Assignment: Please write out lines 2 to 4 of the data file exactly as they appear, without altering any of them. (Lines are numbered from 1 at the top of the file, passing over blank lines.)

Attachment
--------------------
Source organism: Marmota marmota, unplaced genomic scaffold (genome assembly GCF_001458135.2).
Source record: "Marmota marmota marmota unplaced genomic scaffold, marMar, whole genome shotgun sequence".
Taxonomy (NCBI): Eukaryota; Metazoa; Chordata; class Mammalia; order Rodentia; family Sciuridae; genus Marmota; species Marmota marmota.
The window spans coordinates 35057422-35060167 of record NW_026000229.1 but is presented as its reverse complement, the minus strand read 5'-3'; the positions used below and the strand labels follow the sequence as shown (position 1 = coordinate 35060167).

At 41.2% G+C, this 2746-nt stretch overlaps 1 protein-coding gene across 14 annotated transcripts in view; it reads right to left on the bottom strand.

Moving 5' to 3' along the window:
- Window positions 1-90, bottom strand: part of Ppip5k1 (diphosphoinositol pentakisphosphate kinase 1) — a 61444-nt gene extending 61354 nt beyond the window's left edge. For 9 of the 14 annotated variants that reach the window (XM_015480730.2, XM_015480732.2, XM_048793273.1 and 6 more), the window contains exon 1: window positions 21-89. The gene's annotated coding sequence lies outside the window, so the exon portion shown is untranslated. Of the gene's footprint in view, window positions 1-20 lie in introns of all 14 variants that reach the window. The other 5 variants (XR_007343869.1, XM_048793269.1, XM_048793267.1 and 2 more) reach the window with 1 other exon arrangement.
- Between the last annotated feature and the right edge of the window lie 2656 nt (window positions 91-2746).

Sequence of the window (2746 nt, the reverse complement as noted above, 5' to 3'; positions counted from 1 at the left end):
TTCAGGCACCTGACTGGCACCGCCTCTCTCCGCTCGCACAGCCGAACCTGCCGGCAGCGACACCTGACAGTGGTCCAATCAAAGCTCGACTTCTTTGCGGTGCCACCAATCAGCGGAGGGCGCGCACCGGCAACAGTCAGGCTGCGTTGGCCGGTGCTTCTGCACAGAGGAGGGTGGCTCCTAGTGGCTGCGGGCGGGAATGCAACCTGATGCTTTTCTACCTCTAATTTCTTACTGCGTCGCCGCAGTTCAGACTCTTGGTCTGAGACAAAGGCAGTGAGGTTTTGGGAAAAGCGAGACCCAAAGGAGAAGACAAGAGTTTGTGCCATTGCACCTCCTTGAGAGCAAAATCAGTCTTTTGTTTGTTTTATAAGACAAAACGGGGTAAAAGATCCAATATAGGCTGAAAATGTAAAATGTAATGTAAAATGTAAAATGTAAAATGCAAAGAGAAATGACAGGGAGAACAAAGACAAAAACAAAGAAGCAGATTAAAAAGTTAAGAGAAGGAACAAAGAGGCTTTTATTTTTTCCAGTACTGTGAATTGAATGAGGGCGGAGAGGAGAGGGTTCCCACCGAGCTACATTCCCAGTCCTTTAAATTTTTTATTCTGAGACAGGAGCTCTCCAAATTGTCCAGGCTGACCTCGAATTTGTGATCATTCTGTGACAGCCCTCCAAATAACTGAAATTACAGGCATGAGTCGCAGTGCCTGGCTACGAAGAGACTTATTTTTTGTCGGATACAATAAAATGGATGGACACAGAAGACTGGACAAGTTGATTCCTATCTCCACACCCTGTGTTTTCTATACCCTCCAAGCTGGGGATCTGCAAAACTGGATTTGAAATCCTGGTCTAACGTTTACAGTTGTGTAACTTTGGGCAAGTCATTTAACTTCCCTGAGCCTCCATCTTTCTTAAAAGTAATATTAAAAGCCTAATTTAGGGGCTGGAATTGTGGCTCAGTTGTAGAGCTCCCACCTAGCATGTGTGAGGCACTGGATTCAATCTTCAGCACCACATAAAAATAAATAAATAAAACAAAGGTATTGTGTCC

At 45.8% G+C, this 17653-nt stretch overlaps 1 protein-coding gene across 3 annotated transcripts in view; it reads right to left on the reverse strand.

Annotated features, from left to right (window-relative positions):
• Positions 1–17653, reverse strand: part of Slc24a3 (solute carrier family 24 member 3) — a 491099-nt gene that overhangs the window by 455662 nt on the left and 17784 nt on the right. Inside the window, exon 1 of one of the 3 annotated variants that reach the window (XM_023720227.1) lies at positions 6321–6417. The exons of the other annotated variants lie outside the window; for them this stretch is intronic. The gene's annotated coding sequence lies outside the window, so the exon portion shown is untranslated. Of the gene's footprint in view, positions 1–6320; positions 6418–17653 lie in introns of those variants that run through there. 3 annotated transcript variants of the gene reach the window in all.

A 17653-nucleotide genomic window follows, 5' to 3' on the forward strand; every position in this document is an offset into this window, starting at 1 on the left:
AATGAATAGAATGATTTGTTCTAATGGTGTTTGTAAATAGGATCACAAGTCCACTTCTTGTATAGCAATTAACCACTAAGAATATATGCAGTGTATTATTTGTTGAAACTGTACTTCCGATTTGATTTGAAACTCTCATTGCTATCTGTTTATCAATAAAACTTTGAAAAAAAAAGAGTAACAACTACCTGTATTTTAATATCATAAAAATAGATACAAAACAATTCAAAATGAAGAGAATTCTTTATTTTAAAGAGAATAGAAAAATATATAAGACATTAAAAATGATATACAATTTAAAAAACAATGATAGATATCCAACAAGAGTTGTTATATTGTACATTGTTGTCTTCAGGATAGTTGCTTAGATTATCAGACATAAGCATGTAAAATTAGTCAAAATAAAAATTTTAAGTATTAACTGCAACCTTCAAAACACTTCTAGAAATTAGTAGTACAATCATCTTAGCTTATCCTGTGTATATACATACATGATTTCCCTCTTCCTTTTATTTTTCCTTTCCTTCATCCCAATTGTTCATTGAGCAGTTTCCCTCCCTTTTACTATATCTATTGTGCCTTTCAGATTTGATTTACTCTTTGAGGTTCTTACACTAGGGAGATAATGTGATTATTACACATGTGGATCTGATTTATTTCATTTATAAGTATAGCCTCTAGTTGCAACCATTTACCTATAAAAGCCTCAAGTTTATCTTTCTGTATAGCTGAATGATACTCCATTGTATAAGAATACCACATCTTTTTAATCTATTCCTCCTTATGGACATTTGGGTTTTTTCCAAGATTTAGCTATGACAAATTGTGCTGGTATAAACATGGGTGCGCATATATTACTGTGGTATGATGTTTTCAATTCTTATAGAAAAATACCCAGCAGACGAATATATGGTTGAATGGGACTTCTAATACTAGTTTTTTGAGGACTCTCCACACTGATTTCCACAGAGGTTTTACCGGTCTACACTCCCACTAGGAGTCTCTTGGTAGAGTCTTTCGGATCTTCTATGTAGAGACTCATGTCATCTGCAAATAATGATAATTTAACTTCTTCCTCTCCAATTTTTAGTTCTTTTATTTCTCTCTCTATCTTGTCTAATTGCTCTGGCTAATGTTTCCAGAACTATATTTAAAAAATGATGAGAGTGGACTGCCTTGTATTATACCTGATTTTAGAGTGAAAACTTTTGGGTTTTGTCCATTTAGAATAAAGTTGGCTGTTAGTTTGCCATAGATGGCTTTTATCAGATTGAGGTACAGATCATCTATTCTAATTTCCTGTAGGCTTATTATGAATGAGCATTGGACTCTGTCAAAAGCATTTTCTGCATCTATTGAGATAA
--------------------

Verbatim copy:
Source record: "Marmota marmota marmota unplaced genomic scaffold, marMar, whole genome shotgun sequence".
Taxonomy (NCBI): Eukaryota; Metazoa; Chordata; class Mammalia; order Rodentia; family Sciuridae; genus Marmota; species Marmota marmota.
The window spans coordinates 35057422-35060167 of record NW_026000229.1 but is presented as its reverse complement, the minus strand read 5'-3'; the positions used below and the strand labels follow the sequence as shown (position 1 = coordinate 35060167).